Bank of Ireland has announced it will close 103 branches across the island as the bank shifts to a digitally driven service.
The closures are part of a cost cutting initiative which will shut 15 of its 28 branches currently operating in Northern Ireland.
In August, the bank said it was aiming to cut 1,400 jobs from its UK and Ireland operations.
Francesca McDonagh, Bank of Ireland CEO, said that the bank had reached a ‘tipping point’ in customer preferences between online and offline banking.
“For many years, the trend to digital banking has been evident, with customers using branches less and less,” McDonagh said.
“Covid-19 has accelerated this changing behaviour, and we’ve seen a seismic shift towards digital banking over the past 12 months.”
The Dublin-based bank, which operates across Ireland and the UK, will also continue with its strategy of withdrawing from less profitable UK lending.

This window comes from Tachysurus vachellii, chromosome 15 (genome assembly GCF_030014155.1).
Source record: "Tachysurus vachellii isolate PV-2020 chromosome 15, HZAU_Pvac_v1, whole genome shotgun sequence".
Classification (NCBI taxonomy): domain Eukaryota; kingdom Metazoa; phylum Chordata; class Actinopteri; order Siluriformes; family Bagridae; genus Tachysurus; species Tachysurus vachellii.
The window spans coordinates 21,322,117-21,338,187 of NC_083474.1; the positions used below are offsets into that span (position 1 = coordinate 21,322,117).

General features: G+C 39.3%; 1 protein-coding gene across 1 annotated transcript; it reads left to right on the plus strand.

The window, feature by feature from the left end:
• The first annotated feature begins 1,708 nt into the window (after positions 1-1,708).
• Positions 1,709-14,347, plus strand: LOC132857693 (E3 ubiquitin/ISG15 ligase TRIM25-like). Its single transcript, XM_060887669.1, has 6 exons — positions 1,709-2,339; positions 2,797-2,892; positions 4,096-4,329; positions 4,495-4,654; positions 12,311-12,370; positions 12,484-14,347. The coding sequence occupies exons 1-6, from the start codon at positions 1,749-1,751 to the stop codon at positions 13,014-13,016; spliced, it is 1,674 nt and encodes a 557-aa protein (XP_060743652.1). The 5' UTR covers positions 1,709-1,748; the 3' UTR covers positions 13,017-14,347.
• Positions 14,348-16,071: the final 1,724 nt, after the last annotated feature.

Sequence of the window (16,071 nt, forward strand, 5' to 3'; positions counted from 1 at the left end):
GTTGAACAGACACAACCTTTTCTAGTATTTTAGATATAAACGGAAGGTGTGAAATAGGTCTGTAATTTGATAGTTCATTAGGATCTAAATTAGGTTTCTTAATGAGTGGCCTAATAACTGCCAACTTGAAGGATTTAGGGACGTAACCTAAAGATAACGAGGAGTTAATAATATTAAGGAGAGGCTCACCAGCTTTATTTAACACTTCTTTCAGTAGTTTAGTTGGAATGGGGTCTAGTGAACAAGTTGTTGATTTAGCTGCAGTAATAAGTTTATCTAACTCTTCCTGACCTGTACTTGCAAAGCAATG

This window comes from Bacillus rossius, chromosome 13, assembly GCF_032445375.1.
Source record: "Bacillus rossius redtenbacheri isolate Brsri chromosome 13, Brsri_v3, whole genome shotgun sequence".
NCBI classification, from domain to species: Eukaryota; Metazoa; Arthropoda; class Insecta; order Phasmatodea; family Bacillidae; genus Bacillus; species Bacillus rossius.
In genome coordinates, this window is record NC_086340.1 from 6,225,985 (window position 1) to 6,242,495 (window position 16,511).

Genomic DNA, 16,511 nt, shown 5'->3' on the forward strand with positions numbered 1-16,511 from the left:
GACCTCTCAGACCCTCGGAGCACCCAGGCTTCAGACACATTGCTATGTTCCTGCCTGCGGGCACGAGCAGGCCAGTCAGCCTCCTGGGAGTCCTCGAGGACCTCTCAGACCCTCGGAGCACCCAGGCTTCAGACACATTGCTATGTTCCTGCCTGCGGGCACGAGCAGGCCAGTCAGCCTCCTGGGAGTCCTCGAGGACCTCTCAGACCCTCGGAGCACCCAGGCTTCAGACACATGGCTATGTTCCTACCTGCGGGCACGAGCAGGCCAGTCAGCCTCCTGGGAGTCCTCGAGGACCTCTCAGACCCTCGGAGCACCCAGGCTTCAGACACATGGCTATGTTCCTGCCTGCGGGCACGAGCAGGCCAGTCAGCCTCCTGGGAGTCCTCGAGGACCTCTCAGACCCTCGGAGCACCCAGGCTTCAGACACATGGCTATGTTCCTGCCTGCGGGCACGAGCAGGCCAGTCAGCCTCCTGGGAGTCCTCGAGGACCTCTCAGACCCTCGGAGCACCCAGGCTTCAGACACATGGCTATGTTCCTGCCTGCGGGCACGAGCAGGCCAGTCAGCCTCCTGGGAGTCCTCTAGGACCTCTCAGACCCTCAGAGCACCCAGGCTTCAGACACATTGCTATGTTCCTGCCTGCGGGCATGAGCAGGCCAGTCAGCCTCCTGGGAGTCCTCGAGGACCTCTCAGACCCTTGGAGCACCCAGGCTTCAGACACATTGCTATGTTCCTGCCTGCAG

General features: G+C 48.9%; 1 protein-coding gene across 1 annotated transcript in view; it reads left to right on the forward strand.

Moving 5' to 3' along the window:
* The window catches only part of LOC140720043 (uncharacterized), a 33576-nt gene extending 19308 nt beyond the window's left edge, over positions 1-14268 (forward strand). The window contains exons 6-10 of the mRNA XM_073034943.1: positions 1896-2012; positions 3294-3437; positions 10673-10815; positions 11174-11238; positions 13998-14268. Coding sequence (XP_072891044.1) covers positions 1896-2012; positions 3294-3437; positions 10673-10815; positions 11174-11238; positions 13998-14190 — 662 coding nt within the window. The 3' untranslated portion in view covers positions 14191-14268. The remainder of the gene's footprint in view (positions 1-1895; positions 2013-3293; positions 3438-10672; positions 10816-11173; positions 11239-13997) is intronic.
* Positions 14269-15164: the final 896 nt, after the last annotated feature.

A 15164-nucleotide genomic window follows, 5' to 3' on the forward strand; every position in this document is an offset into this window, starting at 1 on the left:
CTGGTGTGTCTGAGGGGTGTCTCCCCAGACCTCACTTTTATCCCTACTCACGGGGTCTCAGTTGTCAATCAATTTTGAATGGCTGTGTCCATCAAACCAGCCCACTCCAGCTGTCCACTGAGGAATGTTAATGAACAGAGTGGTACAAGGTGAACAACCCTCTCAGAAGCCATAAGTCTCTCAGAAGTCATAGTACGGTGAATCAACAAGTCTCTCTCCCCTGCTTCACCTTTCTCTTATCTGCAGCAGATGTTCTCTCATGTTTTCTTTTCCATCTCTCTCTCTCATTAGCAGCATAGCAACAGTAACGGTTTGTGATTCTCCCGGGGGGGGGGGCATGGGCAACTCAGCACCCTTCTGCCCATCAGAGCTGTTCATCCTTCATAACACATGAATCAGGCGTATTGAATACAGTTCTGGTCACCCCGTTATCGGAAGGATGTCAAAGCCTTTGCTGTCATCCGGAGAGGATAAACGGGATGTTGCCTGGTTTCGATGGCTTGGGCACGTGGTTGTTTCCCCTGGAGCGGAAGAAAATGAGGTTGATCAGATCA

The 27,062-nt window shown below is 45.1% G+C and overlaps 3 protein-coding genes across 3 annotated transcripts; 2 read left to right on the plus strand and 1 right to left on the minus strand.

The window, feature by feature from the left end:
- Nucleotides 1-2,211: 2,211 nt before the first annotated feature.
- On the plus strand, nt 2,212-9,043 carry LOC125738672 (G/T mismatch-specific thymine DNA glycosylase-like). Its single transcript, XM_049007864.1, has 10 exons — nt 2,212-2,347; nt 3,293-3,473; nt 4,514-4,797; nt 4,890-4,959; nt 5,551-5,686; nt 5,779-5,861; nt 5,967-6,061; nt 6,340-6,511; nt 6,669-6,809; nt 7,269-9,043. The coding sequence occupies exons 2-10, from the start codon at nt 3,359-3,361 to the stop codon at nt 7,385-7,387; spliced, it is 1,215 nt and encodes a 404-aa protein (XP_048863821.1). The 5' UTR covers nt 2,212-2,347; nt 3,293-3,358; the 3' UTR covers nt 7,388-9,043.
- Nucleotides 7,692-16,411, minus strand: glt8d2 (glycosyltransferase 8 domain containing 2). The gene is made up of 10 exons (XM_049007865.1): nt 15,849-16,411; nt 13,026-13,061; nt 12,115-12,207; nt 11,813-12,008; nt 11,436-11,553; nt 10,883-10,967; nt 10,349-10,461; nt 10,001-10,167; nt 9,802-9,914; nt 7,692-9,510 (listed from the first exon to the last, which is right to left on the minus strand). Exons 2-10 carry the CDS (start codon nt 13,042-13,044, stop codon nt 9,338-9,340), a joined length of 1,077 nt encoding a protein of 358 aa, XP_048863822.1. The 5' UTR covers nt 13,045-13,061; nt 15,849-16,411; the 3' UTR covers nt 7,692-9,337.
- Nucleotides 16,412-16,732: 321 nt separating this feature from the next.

It said this would result in its UK loan book shrinking by around 10 per cent during 2021.
Face-to-face advice in short supply
Eoin Clarke, Managing Editor of Switcher.ie, believes the shrinking of Bank of Ireland’s branch network is inevitable but concerning for those who aren’t digitally savvy.
“If the shift to online banking continues, the reality is they (the customers) may end up with nowhere to turn for face-to-face help with financial matters, especially during the current times where those who can’t access their money online could feel abandoned by their bank.”
Second half salvages 2020 damage
Bank of Ireland limited its underlying 2020 loss to €374m after a return to profitability in the second half of the year.
An underlying €295m in the second half eased the Covid damage as lending and business income improved.
Its total income was 8 per cent lower than 2019, while a net interest income of €2.1bn signalled a 2 per cent drop from the previous year.
The bank cut its costs by 4 per cent in 2020, meaning it achieved its €1.7bn annual cost target a year earlier than scheduled.